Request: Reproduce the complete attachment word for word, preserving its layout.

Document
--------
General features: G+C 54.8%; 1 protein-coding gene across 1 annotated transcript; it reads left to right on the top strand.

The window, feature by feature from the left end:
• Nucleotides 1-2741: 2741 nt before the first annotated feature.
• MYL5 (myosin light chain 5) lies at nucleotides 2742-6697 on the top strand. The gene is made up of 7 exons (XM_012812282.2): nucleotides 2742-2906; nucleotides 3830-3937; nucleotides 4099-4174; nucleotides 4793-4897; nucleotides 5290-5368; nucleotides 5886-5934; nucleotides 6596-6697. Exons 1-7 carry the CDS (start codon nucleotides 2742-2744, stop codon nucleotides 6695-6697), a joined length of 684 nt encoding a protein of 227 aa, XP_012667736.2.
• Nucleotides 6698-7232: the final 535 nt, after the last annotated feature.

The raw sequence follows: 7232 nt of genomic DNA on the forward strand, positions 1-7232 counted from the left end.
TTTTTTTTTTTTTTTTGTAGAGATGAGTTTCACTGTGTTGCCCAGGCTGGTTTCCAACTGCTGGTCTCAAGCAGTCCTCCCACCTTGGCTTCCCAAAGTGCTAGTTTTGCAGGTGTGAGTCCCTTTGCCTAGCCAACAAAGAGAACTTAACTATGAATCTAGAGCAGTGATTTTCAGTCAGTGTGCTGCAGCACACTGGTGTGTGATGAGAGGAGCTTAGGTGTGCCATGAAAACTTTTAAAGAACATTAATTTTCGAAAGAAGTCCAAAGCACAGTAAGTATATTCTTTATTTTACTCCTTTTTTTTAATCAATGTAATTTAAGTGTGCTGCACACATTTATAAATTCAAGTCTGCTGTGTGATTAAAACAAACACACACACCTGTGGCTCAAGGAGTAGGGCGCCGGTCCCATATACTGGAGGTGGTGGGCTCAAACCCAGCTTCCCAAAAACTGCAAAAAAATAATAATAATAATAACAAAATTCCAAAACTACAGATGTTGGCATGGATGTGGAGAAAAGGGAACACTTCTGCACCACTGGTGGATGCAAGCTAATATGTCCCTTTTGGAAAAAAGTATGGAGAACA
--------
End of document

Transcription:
General features: G+C 54.8%; 1 protein-coding gene across 1 annotated transcript; it reads left to right on the top strand.

The window, feature by feature from the left end:
• Nucleotides 1-2741: 2741 nt before the first annotated feature.
• MYL5 (myosin light chain 5) lies at nucleotides 2742-6697 on the top strand. The gene is made up of 7 exons (XM_012812282.2): nucleotides 2742-2906; nucleotides 3830-3937; nucleotides 4099-4174; nucleotides 4793-4897; nucleotides 5290-5368; nucleotides 5886-5934; nucleotides 6596-6697. Exons 1-7 carry the CDS (start codon nucleotides 2742-2744, stop codon nucleotides 6695-6697), a joined length of 684 nt encoding a protein of 227 aa, XP_012667736.2.
• Nucleotides 6698-7232: the final 535 nt, after the last annotated feature.

The raw sequence follows: 7232 nt of genomic DNA on the forward strand, positions 1-7232 counted from the left end.
TTTTTTTTTTTTTTTTGTAGAGATGAGTTTCACTGTGTTGCCCAGGCTGGTTTCCAACTGCTGGTCTCAAGCAGTCCTCCCACCTTGGCTTCCCAAAGTGCTAGTTTTGCAGGTGTGAGTCCCTTTGCCTAGCCAACAAAGAGAACTTAACTATGAATCTAGAGCAGTGATTTTCAGTCAGTGTGCTGCAGCACACTGGTGTGTGATGAGAGGAGCTTAGGTGTGCCATGAAAACTTTTAAAGAACATTAATTTTCGAAAGAAGTCCAAAGCACAGTAAGTATATTCTTTATTTTACTCCTTTTTTTTAATCAATGTAATTTAAGTGTGCTGCACACATTTATAAATTCAAGTCTGCTGTGTGATTAAAACAAACACACACACCTGTGGCTCAAGGAGTAGGGCGCCGGTCCCATATACTGGAGGTGGTGGGCTCAAACCCAGCTTCCCAAAAACTGCAAAAAAATAATAATAATAATAACAAAATTCCAAAACTACAGATGTTGGCATGGATGTGGAGAAAAGGGAACACTTCTGCACCACTGGTGGATGCAAGCTAATATGTCCCTTTTGGAAAAAAGTATGGAGAACA